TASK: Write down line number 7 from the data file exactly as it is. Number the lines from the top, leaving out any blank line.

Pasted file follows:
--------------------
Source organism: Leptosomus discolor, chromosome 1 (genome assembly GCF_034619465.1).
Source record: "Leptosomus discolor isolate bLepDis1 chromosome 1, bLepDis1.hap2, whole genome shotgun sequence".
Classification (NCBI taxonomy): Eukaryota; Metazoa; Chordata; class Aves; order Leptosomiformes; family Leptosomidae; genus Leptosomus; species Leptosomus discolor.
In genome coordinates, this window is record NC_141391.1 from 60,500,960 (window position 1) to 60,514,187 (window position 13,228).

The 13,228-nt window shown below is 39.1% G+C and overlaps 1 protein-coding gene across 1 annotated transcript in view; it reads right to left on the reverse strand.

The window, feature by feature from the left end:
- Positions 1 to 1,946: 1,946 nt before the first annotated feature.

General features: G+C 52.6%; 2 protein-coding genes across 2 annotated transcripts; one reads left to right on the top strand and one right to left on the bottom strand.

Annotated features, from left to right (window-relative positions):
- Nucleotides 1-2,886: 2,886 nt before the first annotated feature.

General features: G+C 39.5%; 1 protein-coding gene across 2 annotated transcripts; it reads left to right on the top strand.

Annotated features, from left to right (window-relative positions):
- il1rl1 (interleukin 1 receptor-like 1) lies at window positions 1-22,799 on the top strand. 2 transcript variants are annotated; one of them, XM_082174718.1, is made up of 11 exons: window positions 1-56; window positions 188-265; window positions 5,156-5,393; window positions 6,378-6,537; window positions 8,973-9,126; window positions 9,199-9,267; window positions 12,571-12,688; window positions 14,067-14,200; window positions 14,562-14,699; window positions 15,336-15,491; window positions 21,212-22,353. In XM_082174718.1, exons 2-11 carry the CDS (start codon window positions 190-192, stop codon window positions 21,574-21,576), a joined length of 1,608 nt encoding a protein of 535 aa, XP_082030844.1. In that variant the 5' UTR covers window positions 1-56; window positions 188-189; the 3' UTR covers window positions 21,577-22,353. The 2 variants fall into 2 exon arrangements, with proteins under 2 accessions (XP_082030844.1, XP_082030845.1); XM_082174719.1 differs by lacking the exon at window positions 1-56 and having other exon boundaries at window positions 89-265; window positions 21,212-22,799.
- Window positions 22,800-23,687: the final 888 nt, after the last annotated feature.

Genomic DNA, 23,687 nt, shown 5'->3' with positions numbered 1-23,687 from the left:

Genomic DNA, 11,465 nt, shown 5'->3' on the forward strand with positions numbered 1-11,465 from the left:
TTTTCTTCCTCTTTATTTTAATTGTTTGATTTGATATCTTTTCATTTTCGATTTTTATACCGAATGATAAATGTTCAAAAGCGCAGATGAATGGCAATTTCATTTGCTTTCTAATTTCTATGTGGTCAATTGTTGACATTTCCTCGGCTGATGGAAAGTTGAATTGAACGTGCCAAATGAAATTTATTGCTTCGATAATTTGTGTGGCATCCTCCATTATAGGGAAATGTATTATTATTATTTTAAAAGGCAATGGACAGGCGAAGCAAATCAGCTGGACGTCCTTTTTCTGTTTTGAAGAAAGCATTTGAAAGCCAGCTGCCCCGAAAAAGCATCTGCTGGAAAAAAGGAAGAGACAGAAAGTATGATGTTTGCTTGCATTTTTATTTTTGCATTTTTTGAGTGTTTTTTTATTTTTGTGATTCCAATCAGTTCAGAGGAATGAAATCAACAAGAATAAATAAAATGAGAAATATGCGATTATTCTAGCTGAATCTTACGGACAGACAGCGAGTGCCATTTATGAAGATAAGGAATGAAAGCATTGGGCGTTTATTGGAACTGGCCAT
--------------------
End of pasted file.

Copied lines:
- Positions 1 to 1,946: 1,946 nt before the first annotated feature.